Posted by: Memorizing Nature | April 22, 2012

An Entrance Demure

I walk in noise. A cold spring rain wallops the rock. Frogs shrill for a mate, and finches warble. Branches break under my feet, as I pick my way over last year’s discarded oak leaves, searching for trilliums. The flowers are scheduled to bloom right about now, after the snow has melted but before the earth goes green. It’s a dull period when most plants don’t feel like getting out of bed. April is a cautious time; the weather can’t be trusted – it warms and then cools again. So we wait. So life waits.

Are the trilliums out yet? I doubt it. Shy ferns unfurl among broken acorns. Moss stirs into wakefulness. There’s a beer-bottle cap here, and a dog’s old tennis ball there, but no trilliums. Maybe they won’t come out this year, but that’s what we always say. Their habit is to emerge wordlessly and vanish shortly afterward. By definition, they are ephemeral, rushing through their life cycle before the trees grow leaves and block the sun. Trilliums enjoy an existence without much competition. In a way, it’s lonely for them, but then again, they’re the best beauties out there. Timing is everything.

I climb down the south-facing rock face, hanging on to a layer of lichen. It must be too early for trilliums. We really should start a calendar and jot down when different plants emerge; then we’ll know exactly when to look. My plan is to admire, not to disturb. The trillium is a flower so sacred and vulnerable no one dares pick one, although the rules about protecting them aren’t well understood. “You can’t take a trillium,” folks say. “It’s against the law, I think. Somewhere, it’s against the law.”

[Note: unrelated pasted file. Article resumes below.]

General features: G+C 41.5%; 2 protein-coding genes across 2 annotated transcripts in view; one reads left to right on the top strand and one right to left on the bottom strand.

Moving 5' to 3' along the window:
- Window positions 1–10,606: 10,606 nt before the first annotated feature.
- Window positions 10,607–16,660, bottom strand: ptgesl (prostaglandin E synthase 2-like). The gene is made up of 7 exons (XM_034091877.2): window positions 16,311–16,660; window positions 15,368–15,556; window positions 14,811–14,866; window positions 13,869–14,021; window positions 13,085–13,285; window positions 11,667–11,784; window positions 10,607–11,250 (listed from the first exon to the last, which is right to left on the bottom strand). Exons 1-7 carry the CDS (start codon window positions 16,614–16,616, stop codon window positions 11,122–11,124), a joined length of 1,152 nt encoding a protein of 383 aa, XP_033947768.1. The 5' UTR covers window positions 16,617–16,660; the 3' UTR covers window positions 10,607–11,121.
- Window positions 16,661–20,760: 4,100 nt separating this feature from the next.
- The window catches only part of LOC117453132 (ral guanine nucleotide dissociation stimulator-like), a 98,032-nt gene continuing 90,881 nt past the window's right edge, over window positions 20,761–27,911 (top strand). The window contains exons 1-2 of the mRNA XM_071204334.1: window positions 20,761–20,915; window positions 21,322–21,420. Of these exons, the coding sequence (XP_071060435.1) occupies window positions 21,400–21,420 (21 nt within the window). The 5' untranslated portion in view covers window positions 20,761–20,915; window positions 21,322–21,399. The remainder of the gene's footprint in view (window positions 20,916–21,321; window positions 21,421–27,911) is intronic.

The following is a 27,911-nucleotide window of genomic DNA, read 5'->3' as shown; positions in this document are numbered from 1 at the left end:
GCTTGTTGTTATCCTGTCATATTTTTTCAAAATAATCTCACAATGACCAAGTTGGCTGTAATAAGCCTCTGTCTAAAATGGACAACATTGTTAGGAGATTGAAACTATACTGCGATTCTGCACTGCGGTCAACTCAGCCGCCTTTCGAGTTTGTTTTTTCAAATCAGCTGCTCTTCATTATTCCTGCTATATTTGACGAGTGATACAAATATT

Photo by E. Medline

Okay, there’s one, and hold on, there’s another. A few have gathered in a cluster. Some have already flowered, while others are getting ready. Each plant has three leaves, three sepals and three petals, designed in symmetrical harmony, as if by an artist who has discovered how to surpass prettiness. Suddenly, all sounds cease. The rain stops. The frogs hush because they have found their mates, and the finches rest in their nests, turning yellow. Now is the trilliums’ turn. I approach closer, and these small marvels, they nod modestly, seeming to appreciate their value on this land.

Photo by E. Medline

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Responses

  1. I love trilliums. They truly are one of the most early of early flowers. Around here they are a dark burgundy red. I have some in my shade garden under the spirea bushes, I have to seek them out because they are not out on full view.

    This post makes me feel the spring, hear the woods the way they are. Thank you.

  2. When I was young we visited our friends in the country every spring. I can still remember the field of white trilliums under the towering trees marching down the hill towards the brook. It was quite a sight.

  3. As a child I remember being taught about the sacredness of trilliums as well. They are certainly the harbingers of spring in the woods. Love the way you have captured the sounds of the springtime woods.

  4. I always breathe more deeply and easily after reading your blog and taking in nature through your eyes. Thank you!

  5. I love your writing, there is a peaceful strenght to it.


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